A broken bone or sprain can be an unpleasant experience. Regardless of where it occurs, the patient needs prompt medical attention to set it in place. Often, chronic conditions like Arthritis, also call for splints to support the joint and guard against pain during regular movement. Here’s a quick guide explaining the role of splints used in Hand Rehabilitation Therapy.

What is a splint?

A splint is a medical device that holds the affected limb firmly in place and prevents it from moving. It helps correct deformities by stabilizing the finger/hand for uninterrupted healing. There are three main types of splints used in Hand Rehabilitation Therapy that doctors recommend.

  • Plaster cast: These are made from materials like fiberglass or plaster to provide firm support to the affected hand. They are among the most commonly used splints in Hand Rehabilitation Therapy.
  • Velcro cast: These are made from a fabric material that fits around the hand, wrist, or finger, and is held together with Velcro straps. They are easy to use and feel more comfortable than plaster casts.
  • Thermoplastic splints: These are typically used for fractures, strains, sprains, or Rheumatoid disorders to immobilize the hand. They are custom-made from light plastic materials to fit the patient and can be removed easily before baths. They are also useful for stabilizing the hand injury prior to any surgery. Thermoplastic splints tend to be more comfortable than plaster casts.

All splints should be completely dry before putting on and should be kept away from direct flames or excess pressure.

Applications of splints used in Hand Rehabilitation Therapy

Splints are used in various situations where the bone is either broken, or when the joints are painful or swollen. They ensure that the hand stays in an appropriate position for optimal healing. There are two main types of hand splints:

  • Resting splints: These help in reducing inflammation and pain when the injured hand is rested. A physiotherapist or an orthodontist will typically custom-make the splint to adhere to each patient’s need. They can wear them overnight or when they experience a flare-up, as may be the case with conditions like Rheumatoid Arthritis. Resting splints also help fractured bones or torn ligaments, to heal better.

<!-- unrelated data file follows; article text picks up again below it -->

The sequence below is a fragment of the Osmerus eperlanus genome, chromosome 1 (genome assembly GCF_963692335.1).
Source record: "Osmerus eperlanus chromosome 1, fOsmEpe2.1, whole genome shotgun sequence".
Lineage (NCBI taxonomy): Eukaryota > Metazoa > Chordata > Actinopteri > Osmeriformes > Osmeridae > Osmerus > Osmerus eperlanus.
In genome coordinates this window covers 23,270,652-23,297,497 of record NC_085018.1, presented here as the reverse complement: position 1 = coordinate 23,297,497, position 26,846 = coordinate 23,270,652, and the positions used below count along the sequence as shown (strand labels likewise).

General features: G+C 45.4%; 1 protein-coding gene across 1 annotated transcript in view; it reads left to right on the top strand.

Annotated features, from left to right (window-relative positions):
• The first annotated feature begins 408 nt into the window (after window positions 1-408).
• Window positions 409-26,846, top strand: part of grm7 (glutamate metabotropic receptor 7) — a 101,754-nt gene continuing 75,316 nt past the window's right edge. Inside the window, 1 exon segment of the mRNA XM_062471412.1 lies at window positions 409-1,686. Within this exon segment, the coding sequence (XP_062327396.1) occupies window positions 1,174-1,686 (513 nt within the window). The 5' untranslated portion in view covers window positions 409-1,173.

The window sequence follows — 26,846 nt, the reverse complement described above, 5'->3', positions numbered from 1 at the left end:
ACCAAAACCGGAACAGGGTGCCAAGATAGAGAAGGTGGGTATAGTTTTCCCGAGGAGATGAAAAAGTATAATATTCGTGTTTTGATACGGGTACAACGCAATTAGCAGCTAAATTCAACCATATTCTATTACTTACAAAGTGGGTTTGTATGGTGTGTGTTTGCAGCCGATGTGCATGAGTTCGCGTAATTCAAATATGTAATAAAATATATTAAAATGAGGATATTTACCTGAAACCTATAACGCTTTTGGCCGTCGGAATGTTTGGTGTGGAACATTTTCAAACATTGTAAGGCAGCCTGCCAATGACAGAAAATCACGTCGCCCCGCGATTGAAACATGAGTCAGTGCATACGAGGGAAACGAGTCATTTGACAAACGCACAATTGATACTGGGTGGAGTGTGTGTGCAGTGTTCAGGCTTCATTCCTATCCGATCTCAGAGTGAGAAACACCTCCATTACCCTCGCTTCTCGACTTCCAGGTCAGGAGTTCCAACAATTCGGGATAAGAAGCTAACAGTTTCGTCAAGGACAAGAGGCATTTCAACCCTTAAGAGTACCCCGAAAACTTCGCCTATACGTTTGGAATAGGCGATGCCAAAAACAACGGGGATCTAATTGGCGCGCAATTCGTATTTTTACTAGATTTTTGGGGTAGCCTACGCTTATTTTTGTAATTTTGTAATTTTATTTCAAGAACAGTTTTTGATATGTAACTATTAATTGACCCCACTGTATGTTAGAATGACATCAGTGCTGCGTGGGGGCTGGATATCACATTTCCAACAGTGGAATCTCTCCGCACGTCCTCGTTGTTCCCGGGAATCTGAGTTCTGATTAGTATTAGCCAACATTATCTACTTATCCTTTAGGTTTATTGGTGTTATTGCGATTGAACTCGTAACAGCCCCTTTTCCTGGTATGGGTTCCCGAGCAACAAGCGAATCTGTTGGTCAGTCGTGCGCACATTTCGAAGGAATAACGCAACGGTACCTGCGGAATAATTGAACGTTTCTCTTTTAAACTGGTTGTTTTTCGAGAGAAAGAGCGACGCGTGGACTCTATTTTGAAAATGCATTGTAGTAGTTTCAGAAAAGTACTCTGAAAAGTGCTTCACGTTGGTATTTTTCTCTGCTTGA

• Working splints: These help in keeping the joint safe and assist with pain endurance, when the patient is engaged in their daily activities. They also help avoid the development of restrictive scar tissue that can inhibit the normal range of motion. Splints used in Occupational Therapy improve grip strength and keep the joint in a suitable position for the activity in question. They are useful to wear when the patient feels pain, or during certain activities that may hurt more than others.

It is important to wear the splint exactly as advised by the doctor and bring to notice any redness, inflammation, or pain at the site of the splint.

When splints may be recommended

There are a variety of injuries or disorders that can affect the structure and functionality of the hand. Some of these may have underlying causes, while some may occur suddenly and be hard to prevent. Doctors will typically recommend splints in the following cases:

  • Fractures, strains, and sprains: These can occur from a fall, heavy impact against an object or surface, or while playing a sport
  • Tendonitis: People who engage in repetitive motions on a daily basis are at risk of inflammatory conditions like Tendonitis or Carpal Tunnel Syndrome
  • Osteoarthritis: This occurs due to a wearing down of the protective cartilage at the ends of the bone. Splints help manage the pain and make daily activities easier
  • Dislocations: These refer to a bone or joint being bent out of shape owing to an injury, or congenital deformities. Splints can help correct these

To sum it up, splints help in securing the hand and keeping it safe as the patient navigates broken bones, sprains, or medical conditions like Arthritis or Carpal Tunnel Syndrome. It is essential to have a trained physician apply the splint and to follow all necessary instructions to keep the splint safe, in order to ensure a quick recovery.

Dr Na'eem Sadiq is a respected stem cell specialist at Plexus, and a prominent neurologist in Bangalore. He studied neurology and clinical neurophysiology in London, and worked with some of the most prestigious medical institutions in England, and the Middle East. He completed his MBBS at Bellary Government Medical College, and a postgraduate degree in psychiatry from NIMHANS in Bangalore.

Dr Na'eem has perfected his knowledge and expertise in Continuing medical education (CME), and training in tissue culture, Stem Cell Therapy, and neurology. Dr Na'eem Sadiq possesses an undying passion to improve people’s lives. This led to the creation of Plexus, a neuro and Stem Cell Research centre in Bangalore in neurosurgery, and neurorehabilitation.